All the leading OEMs are actively tracking the novel distributed denial-of-service attacks that were disclosed earlier this week. The techniques described resulted in a record-breaking DDoS attack and could facilitate much larger attacks in the future.
CVE-2023-44487, a vulnerability resides in the HTTP/2 protocol, was recently used to launch intensive DDoS attacks against several targets.
The layer 7 attacks were detected in late August 2023. The cumulative susceptibility to this attack is being tracked as CVE-2023-44487 and carries a CVSS score of 7.5.
The attacks aimed at Google’s cloud infra peaked at 398 million requests per second (RPS), the ones that struck AWS at 155 million RPS and Cloudflare exceeded a volume of 201 million RPS.
The heart of the issue lies in the way that HTTP/2 protocol handles request cancellations or resets. When a client issues a reset for an HTTP/2 request, this consumes resources on the server as it cancels the corresponding stream. Once after issuing a reset, the client can instantly open a new stream. The rapid opening and canceling of the HTTP/2 streams is what causes the denial of service. Because HTTP/2 has been integrated into a variety of different web platforms, it is likely that this vulnerability will have a widespread impact.
HTTP/2 made improvements over previous versions of the HTTP protocol, including changing the ways HTTP requests were handled. Earlier versions of HTTP rely on request response serialization, in which a client sends a request to a server and then receives a response from that server over the same TCP connection. HTTP/2 formats requests and responses into HTTP/2 frames. Each frame has its own stream ID, used to identify which requests and responses correspond with each other. This allows for multiplexing and concurrent requests. This design is much more in line with the way web traffic occurs today, typically requiring large amounts of asynchronous requests for various types of data as web pages load.
This new mechanism is where the DoS vulnerability lies. Attackers have discovered that by creating large amounts of requests and resets in a short period of time, they can consume valuable resources on HTTP/2 servers, resulting in a denial of service. The challenge is that when viewing certain types of web pages, large amounts of these requests are expected. This can also include some resets if the user is quickly scrolling through a page to speed up the rendering of the images ahead, for example. The other compounding factor is that there is a hard limit to the amount of concurrent connections HTTP/2 servers can support.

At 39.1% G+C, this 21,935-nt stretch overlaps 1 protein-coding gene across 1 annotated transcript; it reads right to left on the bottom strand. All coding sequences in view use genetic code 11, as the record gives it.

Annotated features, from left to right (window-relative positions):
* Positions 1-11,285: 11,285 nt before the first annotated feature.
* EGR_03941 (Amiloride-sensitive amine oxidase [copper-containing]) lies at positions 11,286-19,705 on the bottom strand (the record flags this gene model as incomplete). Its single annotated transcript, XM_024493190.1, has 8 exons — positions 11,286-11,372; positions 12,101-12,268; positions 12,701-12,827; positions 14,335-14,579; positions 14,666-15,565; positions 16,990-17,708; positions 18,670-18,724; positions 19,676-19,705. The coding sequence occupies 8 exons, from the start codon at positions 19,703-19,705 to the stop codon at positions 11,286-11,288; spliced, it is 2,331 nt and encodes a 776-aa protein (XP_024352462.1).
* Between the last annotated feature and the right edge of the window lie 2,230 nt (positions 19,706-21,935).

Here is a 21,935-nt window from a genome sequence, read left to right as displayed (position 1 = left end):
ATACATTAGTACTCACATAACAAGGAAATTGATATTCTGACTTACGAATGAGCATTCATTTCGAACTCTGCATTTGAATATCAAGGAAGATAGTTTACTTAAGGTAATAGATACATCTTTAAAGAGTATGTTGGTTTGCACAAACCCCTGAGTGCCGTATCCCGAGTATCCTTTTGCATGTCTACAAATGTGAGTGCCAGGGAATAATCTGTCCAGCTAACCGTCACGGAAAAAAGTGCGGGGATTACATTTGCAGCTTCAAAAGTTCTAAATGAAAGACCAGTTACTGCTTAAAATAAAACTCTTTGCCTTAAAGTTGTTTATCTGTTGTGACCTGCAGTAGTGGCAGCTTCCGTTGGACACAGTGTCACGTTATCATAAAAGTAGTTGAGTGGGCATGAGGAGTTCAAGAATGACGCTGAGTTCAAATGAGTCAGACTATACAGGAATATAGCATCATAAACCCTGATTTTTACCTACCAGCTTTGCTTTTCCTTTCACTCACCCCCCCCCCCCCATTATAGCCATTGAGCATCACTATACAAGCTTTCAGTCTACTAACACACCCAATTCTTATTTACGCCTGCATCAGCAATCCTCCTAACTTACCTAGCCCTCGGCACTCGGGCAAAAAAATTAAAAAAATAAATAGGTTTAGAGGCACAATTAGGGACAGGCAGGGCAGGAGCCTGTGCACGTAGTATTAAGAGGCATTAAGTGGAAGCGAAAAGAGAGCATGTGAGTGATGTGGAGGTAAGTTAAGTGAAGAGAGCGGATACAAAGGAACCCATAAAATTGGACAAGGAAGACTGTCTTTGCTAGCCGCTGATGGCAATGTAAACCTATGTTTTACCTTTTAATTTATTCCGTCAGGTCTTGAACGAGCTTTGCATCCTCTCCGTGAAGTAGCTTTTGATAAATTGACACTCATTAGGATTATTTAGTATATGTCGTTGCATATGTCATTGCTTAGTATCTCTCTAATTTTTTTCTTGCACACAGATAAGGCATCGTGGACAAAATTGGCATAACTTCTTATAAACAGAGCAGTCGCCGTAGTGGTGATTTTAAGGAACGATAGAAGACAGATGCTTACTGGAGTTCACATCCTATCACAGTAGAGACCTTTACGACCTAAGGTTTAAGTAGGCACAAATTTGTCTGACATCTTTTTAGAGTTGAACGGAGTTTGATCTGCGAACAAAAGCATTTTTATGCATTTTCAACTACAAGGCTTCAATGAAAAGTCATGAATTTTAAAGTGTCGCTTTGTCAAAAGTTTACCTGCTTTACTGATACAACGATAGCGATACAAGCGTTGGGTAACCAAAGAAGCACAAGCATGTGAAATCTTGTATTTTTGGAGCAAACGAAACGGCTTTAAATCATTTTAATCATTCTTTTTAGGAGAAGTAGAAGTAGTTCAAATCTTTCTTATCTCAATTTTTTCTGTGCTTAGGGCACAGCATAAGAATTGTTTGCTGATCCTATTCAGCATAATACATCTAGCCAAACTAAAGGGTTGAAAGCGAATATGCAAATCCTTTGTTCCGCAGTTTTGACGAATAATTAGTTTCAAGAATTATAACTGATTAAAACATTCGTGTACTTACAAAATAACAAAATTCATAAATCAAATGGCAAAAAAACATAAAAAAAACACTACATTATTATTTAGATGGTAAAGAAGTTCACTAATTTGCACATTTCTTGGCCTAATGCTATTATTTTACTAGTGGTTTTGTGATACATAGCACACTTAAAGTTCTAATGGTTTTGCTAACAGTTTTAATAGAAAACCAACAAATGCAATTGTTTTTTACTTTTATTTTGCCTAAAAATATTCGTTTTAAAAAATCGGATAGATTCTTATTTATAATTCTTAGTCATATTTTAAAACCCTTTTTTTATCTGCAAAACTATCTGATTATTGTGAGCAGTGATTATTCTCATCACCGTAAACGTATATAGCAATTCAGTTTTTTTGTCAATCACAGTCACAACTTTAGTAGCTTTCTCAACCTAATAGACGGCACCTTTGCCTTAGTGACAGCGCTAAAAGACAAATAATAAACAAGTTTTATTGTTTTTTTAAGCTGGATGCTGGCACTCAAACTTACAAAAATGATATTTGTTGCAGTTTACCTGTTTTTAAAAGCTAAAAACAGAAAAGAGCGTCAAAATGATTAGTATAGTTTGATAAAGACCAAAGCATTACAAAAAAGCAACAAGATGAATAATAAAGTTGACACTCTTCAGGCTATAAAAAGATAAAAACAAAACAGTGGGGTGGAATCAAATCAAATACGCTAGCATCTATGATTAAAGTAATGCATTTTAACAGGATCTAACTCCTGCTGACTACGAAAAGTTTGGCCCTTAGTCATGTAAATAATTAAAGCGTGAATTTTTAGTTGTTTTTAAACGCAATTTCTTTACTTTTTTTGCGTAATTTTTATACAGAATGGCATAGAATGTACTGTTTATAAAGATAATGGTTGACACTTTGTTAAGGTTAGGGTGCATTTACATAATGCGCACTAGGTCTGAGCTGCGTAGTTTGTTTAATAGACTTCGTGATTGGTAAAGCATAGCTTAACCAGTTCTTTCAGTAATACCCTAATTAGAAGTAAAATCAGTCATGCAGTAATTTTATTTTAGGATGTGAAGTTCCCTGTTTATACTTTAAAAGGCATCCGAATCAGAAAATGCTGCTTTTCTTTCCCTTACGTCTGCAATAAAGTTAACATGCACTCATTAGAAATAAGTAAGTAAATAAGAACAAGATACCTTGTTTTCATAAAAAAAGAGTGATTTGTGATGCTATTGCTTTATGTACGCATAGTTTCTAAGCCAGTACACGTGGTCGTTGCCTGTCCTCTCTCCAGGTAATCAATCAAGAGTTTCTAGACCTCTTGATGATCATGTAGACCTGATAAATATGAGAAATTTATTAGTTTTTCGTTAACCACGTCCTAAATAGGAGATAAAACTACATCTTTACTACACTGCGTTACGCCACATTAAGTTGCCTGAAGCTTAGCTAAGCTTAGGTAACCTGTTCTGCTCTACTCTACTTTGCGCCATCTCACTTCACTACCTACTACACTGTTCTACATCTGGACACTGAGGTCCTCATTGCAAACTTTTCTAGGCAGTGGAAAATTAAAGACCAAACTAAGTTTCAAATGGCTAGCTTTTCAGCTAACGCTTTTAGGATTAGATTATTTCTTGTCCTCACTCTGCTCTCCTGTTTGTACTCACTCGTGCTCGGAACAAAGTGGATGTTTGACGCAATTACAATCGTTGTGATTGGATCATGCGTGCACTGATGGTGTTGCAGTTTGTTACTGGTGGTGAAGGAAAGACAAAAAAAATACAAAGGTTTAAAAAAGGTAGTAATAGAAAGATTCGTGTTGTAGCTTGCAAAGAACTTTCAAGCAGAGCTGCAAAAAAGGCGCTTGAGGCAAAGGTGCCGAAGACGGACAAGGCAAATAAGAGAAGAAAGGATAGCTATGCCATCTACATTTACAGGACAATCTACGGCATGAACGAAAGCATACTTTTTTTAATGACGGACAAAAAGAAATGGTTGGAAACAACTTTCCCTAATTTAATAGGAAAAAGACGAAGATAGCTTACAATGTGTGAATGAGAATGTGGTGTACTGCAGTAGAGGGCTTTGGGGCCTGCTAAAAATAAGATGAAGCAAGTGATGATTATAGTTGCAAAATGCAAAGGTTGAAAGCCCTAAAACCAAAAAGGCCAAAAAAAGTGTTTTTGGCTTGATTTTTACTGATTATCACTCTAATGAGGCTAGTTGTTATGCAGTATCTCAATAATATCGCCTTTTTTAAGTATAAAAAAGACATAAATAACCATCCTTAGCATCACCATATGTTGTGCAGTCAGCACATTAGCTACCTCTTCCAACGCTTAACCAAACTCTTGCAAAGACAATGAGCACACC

According to RFC 9113, it is recommended that the SETTINGS_MAX_CONCURRENT_STREAMS for an HTTP/2 server be no smaller than 100, “so as to not unnecessarily limit parallelism.” If an attacker with a large number of systems under their control can fill up these connection pools with open or half-open HTTP/2 connections, the HTTP/2 server can be overwhelmed.
This is exactly what has been occurring at Cloudflare and other large providers. Beginning in late August, these networks started seeing large-scale DDoS attacks leveraging this novel technique, eventually peaking at more than 200 million requests a second, accomplished with a botnet of only 20,000 systems. If this type of attack was launched with a much larger botnet, the traffic volume could be orders of magnitude greater and have a much larger potential impact. As such, organizations are urged to patch or mitigate as quickly as possible
HTTP /2 Adoption
Despite its advantages, HTTP/2 has not seen universal adoption. Several factors contribute to this:
- Compatibility Issues: Older systems and browsers may not support HTTP/2, making it less appealing for websites that cater to a broad audience.
- Lack of Awareness: Many website owners are not fully aware of the benefits that HTTP/2 can bring, leading to slower adoption rates.
- Server Updates: Transitioning to HTTP/2 often requires updates to web servers, which some organizations may find cumbersome or risky.
One way to mitigate the vulnerabilities in HTTP/2 is to disable it on your web server. Microsoft provides a guide on how to do this using the Registry Editor. However, it’s crucial to exercise caution when using the Registry Editor, as incorrect usage can lead to severe system issues.
Here’s a step-by-step guide based on Microsoft’s recommendations:
- Open Registry Editor: Click Start, click Run, type
Regeditin the Open box, and click OK.
- Locate Subkey: Navigate to
- Edit DWORD Values: Set DWORD type values
EnableHttp2Cleartextto 0 to disable HTTP/2 or 1 to enable it.
- Restart: Exit the Registry Editor and restart your computer.
For more details, you can refer to Microsoft’s update guide on CVE-2023-44487.
Disabling HTTP/2 in NGINX is not necessary. Simply ensure you have configured:
- keepalive_requests should be kept at the default setting of 1000 requests
- http2_max_concurrent_streams should be kept at the default setting of 128 streams
The Cybersecurity and Infrastructure Security Agency (CISA) has also advised on this vulnerability. For more details, you can refer to CISA’s advisory on CVE-2023-44487